The document goes on to say not to increase the minimal viable package for DHBs. It then goes on to say all manifesto commitments that are not highly time sensitive should be deferred in the future. That’s where the 20 mobile dental clinics that were promised this year have gone.

We don’t have enough ICU specialists because this Government made health restructuring the funding priority. We are building negative pressure rooms in the middle of a pandemic because this Government made health restructuring the funding priority. There are not enough nurses because this Government made health restructuring the funding priority. There are 30,000 people on overdue waiting lists because this Government made health restructuring the funding priority. People have been delayed their cancer treatment because this Government has made health restructuring the funding priority. There is no money for Pharmac cancer medicines because this Government has made health restructuring the funding priority. This Government has put all its money on a Hail Mary pass that is health restructuring. And while they’ve been distracted, we have caught coronavirus.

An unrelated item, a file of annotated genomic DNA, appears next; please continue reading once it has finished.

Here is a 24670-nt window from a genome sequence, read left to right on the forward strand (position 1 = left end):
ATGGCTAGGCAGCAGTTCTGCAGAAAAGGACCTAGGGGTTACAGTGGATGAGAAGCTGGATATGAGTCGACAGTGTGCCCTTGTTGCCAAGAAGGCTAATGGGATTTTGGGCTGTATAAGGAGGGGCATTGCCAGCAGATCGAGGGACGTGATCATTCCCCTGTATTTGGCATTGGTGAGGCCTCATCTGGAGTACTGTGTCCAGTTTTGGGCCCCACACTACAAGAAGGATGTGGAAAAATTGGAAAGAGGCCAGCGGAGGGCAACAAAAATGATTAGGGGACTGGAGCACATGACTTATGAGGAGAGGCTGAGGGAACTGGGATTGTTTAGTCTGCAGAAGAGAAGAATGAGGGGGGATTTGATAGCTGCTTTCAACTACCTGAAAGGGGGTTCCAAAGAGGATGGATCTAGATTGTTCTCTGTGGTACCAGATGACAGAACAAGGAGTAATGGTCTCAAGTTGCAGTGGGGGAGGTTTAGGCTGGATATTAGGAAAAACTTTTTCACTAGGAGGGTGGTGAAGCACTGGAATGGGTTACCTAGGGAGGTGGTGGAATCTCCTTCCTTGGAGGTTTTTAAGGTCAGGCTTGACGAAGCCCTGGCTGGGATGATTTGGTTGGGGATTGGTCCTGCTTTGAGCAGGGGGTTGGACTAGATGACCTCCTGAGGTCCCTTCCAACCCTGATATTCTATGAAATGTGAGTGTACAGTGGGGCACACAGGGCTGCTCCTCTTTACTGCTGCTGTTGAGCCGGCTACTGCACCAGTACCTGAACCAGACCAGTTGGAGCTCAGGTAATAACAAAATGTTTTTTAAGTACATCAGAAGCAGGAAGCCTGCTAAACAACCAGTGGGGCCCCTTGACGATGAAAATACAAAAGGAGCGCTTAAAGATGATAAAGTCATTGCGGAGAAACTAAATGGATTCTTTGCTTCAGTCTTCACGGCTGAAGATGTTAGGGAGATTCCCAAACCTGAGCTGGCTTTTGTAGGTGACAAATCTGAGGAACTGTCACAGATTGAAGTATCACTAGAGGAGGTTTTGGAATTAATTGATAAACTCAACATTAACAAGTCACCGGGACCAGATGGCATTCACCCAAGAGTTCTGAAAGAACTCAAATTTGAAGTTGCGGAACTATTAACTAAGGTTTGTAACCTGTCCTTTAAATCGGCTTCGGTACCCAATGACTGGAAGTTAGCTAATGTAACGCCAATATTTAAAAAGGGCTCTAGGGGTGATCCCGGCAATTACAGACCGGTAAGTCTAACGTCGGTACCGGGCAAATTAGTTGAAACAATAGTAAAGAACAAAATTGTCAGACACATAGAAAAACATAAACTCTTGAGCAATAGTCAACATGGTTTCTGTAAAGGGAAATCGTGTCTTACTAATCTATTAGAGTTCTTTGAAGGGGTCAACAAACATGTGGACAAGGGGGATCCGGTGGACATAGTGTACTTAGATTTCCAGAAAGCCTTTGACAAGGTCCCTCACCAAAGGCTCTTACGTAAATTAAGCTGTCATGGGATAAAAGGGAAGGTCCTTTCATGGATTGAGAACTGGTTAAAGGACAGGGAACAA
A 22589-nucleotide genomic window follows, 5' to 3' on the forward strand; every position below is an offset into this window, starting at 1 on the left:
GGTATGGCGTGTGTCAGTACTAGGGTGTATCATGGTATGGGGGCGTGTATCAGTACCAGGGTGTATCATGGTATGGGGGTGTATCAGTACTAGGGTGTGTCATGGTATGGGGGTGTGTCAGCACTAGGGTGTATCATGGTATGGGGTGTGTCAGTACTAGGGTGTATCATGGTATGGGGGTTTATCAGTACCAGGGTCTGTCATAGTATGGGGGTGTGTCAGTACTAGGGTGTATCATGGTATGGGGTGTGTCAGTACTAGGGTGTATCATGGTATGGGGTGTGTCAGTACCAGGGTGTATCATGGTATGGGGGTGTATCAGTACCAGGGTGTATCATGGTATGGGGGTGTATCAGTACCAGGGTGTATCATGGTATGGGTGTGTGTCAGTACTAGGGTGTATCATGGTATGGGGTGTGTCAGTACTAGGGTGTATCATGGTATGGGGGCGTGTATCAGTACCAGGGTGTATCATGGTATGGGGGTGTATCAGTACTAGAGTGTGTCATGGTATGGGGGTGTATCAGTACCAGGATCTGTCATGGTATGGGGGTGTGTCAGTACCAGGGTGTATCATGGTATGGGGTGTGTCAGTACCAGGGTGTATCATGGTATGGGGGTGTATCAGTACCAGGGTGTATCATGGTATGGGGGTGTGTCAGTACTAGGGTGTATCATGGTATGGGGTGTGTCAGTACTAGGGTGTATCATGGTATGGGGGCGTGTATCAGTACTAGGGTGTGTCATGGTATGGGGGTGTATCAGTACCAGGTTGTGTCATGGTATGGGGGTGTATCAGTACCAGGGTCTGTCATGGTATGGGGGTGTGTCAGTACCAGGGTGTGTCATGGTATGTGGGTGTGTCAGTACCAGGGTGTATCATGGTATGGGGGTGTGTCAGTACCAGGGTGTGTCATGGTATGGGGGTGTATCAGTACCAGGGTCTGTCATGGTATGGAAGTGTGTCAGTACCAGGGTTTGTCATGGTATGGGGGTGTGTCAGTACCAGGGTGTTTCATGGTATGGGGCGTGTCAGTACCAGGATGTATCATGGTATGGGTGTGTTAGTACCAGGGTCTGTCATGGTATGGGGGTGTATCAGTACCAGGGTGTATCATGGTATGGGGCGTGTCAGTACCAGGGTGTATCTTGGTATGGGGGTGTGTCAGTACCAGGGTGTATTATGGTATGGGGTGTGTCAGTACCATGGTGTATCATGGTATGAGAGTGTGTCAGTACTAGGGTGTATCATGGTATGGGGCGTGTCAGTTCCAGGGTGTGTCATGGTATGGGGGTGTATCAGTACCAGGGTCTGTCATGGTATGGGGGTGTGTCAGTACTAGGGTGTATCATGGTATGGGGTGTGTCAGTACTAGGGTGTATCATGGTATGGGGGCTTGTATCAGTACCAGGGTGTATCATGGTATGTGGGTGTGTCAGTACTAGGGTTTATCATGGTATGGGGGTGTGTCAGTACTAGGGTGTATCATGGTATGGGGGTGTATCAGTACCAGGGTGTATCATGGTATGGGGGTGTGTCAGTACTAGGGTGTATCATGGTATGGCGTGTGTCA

There are actually two answers to why we’re in the situation we are today. The first is that the Government didn’t secure the border and let Delta in. The second is that they have made health restructuring the funding priority. They have squandered money.